By Robert Mann
You can tell a lot about people — especially public officials — by how they behave around children. I’m thinking about the baby-kissing politicians who pretend to care but lose all concern for the kids when the TV lights go dark. There are those, however, who know tenderly cradling a baby or kneeling down to look a 5-year-old in the eyes for a quiet conversation is how you establish a true connection with a young person.
If you’re a parent, it’s easy to perceive who cares about young people. If you’re a close watcher of politicians, it’s also easy. And that is one reason I will always love former Gov. Kathleen Blanco. She didn’t snatch babies from their mothers, toss them in the air and make a show of kissing them. Her concern for children was deeper, lasting and sincere.
As most readers know, Blanco is struggling with cancer and has asked for our prayers. I’ve prayed for her, as I know many of you have, too.
History will judge her more kindly than did some journalists and her political opponents in the months and years after hurricanes Katrina and Rita. She kept fighting for Louisiana to her last day in office, and the recovery money the state received from Washington was partly a result of her fierce determination to fight for the state she loves.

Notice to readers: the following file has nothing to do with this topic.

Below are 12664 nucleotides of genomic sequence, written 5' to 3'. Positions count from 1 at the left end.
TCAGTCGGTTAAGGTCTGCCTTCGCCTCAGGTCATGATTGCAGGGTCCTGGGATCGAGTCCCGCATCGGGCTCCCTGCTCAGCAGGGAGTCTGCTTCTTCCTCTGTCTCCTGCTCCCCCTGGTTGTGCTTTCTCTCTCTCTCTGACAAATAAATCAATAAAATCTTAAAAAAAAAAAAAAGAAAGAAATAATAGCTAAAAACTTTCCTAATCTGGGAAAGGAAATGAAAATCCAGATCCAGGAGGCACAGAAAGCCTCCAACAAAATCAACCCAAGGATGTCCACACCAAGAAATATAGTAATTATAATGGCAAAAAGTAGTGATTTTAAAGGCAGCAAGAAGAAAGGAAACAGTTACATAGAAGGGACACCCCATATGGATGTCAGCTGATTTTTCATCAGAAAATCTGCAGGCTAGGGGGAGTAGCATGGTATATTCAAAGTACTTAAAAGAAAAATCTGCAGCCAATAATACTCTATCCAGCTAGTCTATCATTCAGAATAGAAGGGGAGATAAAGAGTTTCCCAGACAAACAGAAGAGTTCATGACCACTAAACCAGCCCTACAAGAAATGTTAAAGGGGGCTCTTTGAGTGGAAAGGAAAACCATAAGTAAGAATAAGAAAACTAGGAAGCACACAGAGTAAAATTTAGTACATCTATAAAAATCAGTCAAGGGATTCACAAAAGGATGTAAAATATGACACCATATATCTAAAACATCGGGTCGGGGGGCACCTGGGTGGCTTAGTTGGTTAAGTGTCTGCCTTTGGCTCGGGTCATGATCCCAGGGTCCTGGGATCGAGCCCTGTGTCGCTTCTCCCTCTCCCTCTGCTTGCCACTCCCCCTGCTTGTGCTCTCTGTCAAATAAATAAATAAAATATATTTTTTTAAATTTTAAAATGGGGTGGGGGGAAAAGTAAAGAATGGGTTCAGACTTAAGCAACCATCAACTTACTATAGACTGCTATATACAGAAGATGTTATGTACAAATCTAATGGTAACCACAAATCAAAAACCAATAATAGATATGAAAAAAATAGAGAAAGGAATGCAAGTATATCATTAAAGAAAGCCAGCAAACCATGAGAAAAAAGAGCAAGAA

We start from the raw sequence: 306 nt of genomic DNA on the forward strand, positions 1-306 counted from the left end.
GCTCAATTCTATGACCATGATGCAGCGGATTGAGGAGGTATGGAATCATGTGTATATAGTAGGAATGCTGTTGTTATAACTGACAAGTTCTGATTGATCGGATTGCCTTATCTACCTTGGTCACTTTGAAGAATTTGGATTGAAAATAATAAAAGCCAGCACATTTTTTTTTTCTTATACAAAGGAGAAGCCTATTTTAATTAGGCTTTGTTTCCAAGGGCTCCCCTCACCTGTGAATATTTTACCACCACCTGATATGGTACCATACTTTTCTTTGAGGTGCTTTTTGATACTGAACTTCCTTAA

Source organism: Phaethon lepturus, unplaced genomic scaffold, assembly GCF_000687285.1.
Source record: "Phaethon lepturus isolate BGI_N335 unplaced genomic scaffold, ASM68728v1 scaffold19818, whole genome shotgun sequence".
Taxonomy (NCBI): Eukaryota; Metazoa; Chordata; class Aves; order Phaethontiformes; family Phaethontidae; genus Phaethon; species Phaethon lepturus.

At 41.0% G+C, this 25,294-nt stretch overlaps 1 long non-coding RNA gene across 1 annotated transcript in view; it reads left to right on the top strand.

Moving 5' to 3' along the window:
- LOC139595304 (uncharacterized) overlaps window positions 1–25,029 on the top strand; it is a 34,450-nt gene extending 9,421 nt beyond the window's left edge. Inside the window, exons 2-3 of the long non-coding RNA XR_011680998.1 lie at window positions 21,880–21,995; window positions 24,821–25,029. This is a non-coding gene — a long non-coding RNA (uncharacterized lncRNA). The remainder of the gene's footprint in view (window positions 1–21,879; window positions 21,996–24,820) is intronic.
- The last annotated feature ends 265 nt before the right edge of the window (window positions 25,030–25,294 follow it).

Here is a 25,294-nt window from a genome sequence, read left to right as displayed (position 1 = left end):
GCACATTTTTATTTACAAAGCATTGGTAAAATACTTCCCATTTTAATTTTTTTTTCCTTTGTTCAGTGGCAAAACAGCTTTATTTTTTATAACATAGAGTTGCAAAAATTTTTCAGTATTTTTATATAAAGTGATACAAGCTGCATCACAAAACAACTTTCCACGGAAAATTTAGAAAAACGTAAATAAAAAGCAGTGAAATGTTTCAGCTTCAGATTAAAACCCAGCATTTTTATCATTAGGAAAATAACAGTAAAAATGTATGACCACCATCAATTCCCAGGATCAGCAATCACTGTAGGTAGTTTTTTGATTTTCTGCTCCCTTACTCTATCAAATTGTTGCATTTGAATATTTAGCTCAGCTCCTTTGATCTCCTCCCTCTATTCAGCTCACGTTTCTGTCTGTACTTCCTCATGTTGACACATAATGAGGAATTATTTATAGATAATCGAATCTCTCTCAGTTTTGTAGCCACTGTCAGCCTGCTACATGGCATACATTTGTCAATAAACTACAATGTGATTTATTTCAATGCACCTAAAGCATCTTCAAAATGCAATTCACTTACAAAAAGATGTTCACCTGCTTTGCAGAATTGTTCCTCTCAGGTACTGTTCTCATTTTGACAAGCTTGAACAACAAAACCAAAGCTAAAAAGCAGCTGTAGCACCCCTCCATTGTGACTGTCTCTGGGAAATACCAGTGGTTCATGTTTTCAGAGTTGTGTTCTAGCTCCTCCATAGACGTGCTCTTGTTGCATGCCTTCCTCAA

When I think about my time on her staff, what stands out most is how much she cared for children and all that she did for them.
First, a personal story: One day in November 2004, my 5-year-old son was mildly sick. My wife was out of town. We had a press conference that morning, and I had several meetings with the governor. In too many workplaces, children are unwelcome, especially if they are not well. But I worked for Kathleen Blanco, so I brought my son to work.
I will never forget lugging this sniffly kid into the governor’s office for an hour-long meeting with her and other members of our senior staff. When the governor saw my son, she welcomed him warmly and hurried off to find a coloring book and crayons. She set him up at her conference table and made certain he was comfortable. And then we began our meeting.
Not for a second did she make me feel uneasy about having brought my son to work. It seemed like the most natural thing for a staff member of hers to do because, of course, it was.
That loving care for a sick child was and is typical of Kathleen Blanco. This mother, grandmother and former school teacher did not mouth concern for Louisiana’s children; she made it her policy priority.
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